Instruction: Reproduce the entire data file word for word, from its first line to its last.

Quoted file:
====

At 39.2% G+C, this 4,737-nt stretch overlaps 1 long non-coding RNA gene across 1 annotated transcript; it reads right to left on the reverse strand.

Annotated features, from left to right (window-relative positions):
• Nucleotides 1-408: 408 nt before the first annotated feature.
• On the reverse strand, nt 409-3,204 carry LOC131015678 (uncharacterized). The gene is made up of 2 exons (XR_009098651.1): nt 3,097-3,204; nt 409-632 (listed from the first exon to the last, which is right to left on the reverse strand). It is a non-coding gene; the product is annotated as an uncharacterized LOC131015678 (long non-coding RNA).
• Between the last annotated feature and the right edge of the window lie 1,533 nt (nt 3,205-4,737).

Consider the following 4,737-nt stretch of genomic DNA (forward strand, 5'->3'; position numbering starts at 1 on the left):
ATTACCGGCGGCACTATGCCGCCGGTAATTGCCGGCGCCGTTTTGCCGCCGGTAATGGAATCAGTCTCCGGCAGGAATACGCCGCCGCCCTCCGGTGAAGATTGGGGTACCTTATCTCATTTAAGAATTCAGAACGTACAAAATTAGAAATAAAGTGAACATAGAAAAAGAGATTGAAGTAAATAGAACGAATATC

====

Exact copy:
At 39.2% G+C, this 4,737-nt stretch overlaps 1 long non-coding RNA gene across 1 annotated transcript; it reads right to left on the reverse strand.

Annotated features, from left to right (window-relative positions):
• Nucleotides 1-408: 408 nt before the first annotated feature.
• On the reverse strand, nt 409-3,204 carry LOC131015678 (uncharacterized). The gene is made up of 2 exons (XR_009098651.1): nt 3,097-3,204; nt 409-632 (listed from the first exon to the last, which is right to left on the reverse strand). It is a non-coding gene; the product is annotated as an uncharacterized LOC131015678 (long non-coding RNA).
• Between the last annotated feature and the right edge of the window lie 1,533 nt (nt 3,205-4,737).

Consider the following 4,737-nt stretch of genomic DNA (forward strand, 5'->3'; position numbering starts at 1 on the left):
ATTACCGGCGGCACTATGCCGCCGGTAATTGCCGGCGCCGTTTTGCCGCCGGTAATGGAATCAGTCTCCGGCAGGAATACGCCGCCGCCCTCCGGTGAAGATTGGGGTACCTTATCTCATTTAAGAATTCAGAACGTACAAAATTAGAAATAAAGTGAACATAGAAAAAGAGATTGAAGTAAATAGAACGAATATC